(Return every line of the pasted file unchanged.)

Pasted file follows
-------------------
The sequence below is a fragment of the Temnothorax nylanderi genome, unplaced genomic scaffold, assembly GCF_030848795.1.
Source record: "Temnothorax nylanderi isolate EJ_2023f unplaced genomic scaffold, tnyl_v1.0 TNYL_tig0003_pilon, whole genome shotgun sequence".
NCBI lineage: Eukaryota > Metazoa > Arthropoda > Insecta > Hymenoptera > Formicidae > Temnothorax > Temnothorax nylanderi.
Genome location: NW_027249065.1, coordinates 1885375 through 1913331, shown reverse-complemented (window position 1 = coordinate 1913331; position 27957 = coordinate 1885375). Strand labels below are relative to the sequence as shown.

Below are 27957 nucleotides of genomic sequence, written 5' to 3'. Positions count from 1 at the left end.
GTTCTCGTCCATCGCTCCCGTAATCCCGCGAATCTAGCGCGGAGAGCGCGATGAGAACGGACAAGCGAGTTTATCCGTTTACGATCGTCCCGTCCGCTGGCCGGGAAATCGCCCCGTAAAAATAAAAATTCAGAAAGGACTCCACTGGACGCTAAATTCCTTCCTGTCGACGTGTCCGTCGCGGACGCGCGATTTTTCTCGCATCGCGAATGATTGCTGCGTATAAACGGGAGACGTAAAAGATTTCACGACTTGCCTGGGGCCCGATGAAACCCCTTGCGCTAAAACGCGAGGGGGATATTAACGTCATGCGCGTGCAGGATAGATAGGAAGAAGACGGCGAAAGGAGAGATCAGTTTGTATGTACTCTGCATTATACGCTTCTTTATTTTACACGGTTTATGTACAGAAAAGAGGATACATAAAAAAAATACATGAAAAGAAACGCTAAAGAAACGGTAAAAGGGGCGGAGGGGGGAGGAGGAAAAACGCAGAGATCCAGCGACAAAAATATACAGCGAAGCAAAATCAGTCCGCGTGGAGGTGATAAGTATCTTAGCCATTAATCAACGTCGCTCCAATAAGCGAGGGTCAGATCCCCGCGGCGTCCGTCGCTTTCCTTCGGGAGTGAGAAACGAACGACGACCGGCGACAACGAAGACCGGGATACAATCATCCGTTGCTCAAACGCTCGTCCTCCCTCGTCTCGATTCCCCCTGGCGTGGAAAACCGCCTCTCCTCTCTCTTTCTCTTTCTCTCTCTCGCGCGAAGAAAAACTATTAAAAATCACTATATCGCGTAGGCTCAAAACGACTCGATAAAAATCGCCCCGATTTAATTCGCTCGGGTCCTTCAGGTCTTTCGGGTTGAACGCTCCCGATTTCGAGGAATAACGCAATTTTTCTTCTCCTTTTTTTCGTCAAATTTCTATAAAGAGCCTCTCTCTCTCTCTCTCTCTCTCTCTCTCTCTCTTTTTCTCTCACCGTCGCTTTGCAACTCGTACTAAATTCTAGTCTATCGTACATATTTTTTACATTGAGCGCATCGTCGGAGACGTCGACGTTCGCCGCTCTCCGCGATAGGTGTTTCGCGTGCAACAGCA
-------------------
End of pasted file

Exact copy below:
The sequence below is a fragment of the Temnothorax nylanderi genome, unplaced genomic scaffold, assembly GCF_030848795.1.
Source record: "Temnothorax nylanderi isolate EJ_2023f unplaced genomic scaffold, tnyl_v1.0 TNYL_tig0003_pilon, whole genome shotgun sequence".
NCBI lineage: Eukaryota > Metazoa > Arthropoda > Insecta > Hymenoptera > Formicidae > Temnothorax > Temnothorax nylanderi.
Genome location: NW_027249065.1, coordinates 1885375 through 1913331, shown reverse-complemented (window position 1 = coordinate 1913331; position 27957 = coordinate 1885375). Strand labels below are relative to the sequence as shown.

Below are 27957 nucleotides of genomic sequence, written 5' to 3'. Positions count from 1 at the left end.
GTTCTCGTCCATCGCTCCCGTAATCCCGCGAATCTAGCGCGGAGAGCGCGATGAGAACGGACAAGCGAGTTTATCCGTTTACGATCGTCCCGTCCGCTGGCCGGGAAATCGCCCCGTAAAAATAAAAATTCAGAAAGGACTCCACTGGACGCTAAATTCCTTCCTGTCGACGTGTCCGTCGCGGACGCGCGATTTTTCTCGCATCGCGAATGATTGCTGCGTATAAACGGGAGACGTAAAAGATTTCACGACTTGCCTGGGGCCCGATGAAACCCCTTGCGCTAAAACGCGAGGGGGATATTAACGTCATGCGCGTGCAGGATAGATAGGAAGAAGACGGCGAAAGGAGAGATCAGTTTGTATGTACTCTGCATTATACGCTTCTTTATTTTACACGGTTTATGTACAGAAAAGAGGATACATAAAAAAAATACATGAAAAGAAACGCTAAAGAAACGGTAAAAGGGGCGGAGGGGGGAGGAGGAAAAACGCAGAGATCCAGCGACAAAAATATACAGCGAAGCAAAATCAGTCCGCGTGGAGGTGATAAGTATCTTAGCCATTAATCAACGTCGCTCCAATAAGCGAGGGTCAGATCCCCGCGGCGTCCGTCGCTTTCCTTCGGGAGTGAGAAACGAACGACGACCGGCGACAACGAAGACCGGGATACAATCATCCGTTGCTCAAACGCTCGTCCTCCCTCGTCTCGATTCCCCCTGGCGTGGAAAACCGCCTCTCCTCTCTCTTTCTCTTTCTCTCTCTCGCGCGAAGAAAAACTATTAAAAATCACTATATCGCGTAGGCTCAAAACGACTCGATAAAAATCGCCCCGATTTAATTCGCTCGGGTCCTTCAGGTCTTTCGGGTTGAACGCTCCCGATTTCGAGGAATAACGCAATTTTTCTTCTCCTTTTTTTCGTCAAATTTCTATAAAGAGCCTCTCTCTCTCTCTCTCTCTCTCTCTCTCTCTCTTTTTCTCTCACCGTCGCTTTGCAACTCGTACTAAATTCTAGTCTATCGTACATATTTTTTACATTGAGCGCATCGTCGGAGACGTCGACGTTCGCCGCTCTCCGCGATAGGTGTTTCGCGTGCAACAGCA